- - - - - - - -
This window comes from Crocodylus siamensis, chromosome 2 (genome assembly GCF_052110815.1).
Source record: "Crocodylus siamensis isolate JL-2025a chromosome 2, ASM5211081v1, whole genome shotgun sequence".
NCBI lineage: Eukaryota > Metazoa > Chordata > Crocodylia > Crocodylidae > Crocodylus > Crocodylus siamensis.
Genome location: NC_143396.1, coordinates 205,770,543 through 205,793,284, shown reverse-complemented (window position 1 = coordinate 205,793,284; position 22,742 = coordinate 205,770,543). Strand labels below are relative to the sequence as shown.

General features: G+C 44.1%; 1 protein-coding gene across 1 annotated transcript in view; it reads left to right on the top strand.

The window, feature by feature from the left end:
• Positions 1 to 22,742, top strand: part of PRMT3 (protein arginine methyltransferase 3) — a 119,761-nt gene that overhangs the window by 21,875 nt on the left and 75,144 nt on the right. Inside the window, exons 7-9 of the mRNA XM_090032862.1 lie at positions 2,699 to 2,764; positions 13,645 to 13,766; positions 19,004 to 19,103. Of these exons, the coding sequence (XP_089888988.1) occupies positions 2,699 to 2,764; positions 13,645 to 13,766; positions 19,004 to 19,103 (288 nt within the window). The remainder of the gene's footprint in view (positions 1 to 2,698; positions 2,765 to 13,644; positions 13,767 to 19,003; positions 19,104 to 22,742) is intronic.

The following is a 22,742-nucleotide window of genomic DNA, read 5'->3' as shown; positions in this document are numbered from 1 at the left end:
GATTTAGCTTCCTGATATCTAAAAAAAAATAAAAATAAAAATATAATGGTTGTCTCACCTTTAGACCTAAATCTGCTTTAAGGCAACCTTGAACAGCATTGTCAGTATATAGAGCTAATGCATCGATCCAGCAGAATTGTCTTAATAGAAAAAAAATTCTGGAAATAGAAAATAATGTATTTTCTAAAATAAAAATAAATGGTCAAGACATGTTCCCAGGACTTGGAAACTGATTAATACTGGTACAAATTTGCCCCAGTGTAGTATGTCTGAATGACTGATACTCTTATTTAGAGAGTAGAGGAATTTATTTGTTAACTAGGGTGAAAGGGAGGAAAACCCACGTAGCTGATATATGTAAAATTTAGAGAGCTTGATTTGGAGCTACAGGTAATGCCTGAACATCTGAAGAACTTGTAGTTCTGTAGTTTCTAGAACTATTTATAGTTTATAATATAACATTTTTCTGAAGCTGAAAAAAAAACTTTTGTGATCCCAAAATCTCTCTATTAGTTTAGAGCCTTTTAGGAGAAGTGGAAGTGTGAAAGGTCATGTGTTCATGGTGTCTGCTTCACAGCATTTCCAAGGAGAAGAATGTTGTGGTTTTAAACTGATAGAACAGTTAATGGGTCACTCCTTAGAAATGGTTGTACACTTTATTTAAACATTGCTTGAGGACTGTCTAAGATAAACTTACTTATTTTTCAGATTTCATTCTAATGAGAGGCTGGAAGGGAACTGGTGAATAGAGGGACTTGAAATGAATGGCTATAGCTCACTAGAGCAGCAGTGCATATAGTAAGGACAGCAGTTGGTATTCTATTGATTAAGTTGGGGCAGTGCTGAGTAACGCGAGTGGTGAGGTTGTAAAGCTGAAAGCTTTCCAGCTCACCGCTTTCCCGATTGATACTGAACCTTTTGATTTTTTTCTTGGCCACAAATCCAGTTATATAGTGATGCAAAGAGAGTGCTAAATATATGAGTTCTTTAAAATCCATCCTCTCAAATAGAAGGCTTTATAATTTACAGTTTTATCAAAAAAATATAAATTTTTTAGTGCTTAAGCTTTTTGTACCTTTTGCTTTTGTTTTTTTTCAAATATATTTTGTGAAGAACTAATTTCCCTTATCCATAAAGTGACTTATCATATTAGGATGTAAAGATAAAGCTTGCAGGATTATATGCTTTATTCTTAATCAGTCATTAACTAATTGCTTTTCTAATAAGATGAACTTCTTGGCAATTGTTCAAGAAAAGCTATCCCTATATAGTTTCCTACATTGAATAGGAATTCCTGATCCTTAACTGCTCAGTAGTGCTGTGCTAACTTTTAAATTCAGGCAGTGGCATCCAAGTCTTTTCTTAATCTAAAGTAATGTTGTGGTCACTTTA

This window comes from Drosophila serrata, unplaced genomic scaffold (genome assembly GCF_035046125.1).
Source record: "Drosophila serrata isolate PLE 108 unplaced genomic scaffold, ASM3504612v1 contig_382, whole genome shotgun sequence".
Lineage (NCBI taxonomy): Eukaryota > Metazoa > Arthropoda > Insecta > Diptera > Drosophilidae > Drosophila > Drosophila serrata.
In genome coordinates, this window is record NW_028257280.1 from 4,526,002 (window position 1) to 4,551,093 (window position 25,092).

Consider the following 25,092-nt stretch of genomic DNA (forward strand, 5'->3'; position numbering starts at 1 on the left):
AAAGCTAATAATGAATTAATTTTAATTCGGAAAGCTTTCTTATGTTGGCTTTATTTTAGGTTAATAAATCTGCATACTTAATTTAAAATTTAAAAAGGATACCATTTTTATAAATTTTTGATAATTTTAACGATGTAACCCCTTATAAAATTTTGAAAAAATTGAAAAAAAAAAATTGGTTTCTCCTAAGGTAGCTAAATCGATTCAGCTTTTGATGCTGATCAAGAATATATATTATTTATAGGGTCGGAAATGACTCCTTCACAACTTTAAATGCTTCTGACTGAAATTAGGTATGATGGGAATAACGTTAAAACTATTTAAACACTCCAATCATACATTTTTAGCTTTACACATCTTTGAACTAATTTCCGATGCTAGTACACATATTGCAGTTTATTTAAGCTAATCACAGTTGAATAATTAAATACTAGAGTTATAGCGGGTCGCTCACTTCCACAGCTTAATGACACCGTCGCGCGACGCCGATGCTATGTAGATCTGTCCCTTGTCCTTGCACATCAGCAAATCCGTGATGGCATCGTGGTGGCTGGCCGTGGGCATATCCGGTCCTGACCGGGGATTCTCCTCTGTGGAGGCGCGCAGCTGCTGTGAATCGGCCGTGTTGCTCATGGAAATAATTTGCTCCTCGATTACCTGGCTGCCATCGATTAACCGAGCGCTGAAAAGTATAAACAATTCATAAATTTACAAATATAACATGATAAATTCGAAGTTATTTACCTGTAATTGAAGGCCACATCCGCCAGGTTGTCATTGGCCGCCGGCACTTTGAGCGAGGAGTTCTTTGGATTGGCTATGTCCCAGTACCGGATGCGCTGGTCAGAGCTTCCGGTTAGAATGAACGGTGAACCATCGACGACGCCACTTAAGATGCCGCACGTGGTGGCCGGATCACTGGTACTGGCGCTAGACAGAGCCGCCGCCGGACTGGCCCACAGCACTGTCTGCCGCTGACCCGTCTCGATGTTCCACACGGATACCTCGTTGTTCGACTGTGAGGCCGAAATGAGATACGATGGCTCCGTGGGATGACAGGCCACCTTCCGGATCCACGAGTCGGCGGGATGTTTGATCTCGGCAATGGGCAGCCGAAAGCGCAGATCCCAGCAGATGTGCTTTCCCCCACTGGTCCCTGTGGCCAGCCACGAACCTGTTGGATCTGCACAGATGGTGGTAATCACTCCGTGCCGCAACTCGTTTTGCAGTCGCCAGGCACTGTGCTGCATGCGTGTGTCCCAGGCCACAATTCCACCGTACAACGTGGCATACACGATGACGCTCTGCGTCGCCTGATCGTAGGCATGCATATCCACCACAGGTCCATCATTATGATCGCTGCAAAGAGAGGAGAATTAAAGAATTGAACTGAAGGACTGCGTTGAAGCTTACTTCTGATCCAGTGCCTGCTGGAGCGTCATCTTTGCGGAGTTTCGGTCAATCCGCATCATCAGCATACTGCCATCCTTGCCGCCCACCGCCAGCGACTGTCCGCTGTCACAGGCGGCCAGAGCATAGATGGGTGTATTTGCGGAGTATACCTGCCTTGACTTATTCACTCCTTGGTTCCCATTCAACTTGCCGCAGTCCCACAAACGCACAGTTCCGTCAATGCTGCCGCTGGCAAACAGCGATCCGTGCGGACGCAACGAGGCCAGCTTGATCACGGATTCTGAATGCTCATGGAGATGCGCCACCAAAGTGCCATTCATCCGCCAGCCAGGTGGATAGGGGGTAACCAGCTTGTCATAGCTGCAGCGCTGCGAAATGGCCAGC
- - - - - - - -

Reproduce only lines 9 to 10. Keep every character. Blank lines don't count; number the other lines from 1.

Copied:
GATTTAGCTTCCTGATATCTAAAAAAAAATAAAAATAAAAATATAATGGTTGTCTCACCTTTAGACCTAAATCTGCTTTAAGGCAACCTTGAACAGCATTGTCAGTATATAGAGCTAATGCATCGATCCAGCAGAATTGTCTTAATAGAAAAAAAATTCTGGAAATAGAAAATAATGTATTTTCTAAAATAAAAATAAATGGTCAAGACATGTTCCCAGGACTTGGAAACTGATTAATACTGGTACAAATTTGCCCCAGTGTAGTATGTCTGAATGACTGATACTCTTATTTAGAGAGTAGAGGAATTTATTTGTTAACTAGGGTGAAAGGGAGGAAAACCCACGTAGCTGATATATGTAAAATTTAGAGAGCTTGATTTGGAGCTACAGGTAATGCCTGAACATCTGAAGAACTTGTAGTTCTGTAGTTTCTAGAACTATTTATAGTTTATAATATAACATTTTTCTGAAGCTGAAAAAAAAACTTTTGTGATCCCAAAATCTCTCTATTAGTTTAGAGCCTTTTAGGAGAAGTGGAAGTGTGAAAGGTCATGTGTTCATGGTGTCTGCTTCACAGCATTTCCAAGGAGAAGAATGTTGTGGTTTTAAACTGATAGAACAGTTAATGGGTCACTCCTTAGAAATGGTTGTACACTTTATTTAAACATTGCTTGAGGACTGTCTAAGATAAACTTACTTATTTTTCAGATTTCATTCTAATGAGAGGCTGGAAGGGAACTGGTGAATAGAGGGACTTGAAATGAATGGCTATAGCTCACTAGAGCAGCAGTGCATATAGTAAGGACAGCAGTTGGTATTCTATTGATTAAGTTGGGGCAGTGCTGAGTAACGCGAGTGGTGAGGTTGTAAAGCTGAAAGCTTTCCAGCTCACCGCTTTCCCGATTGATACTGAACCTTTTGATTTTTTTCTTGGCCACAAATCCAGTTATATAGTGATGCAAAGAGAGTGCTAAATATATGAGTTCTTTAAAATCCATCCTCTCAAATAGAAGGCTTTATAATTTACAGTTTTATCAAAAAAATATAAATTTTTTAGTGCTTAAGCTTTTTGTACCTTTTGCTTTTGTTTTTTTTCAAATATATTTTGTGAAGAACTAATTTCCCTTATCCATAAAGTGACTTATCATATTAGGATGTAAAGATAAAGCTTGCAGGATTATATGCTTTATTCTTAATCAGTCATTAACTAATTGCTTTTCTAATAAGATGAACTTCTTGGCAATTGTTCAAGAAAAGCTATCCCTATATAGTTTCCTACATTGAATAGGAATTCCTGATCCTTAACTGCTCAGTAGTGCTGTGCTAACTTTTAAATTCAGGCAGTGGCATCCAAGTCTTTTCTTAATCTAAAGTAATGTTGTGGTCACTTTA

This window comes from Drosophila serrata, unplaced genomic scaffold (genome assembly GCF_035046125.1).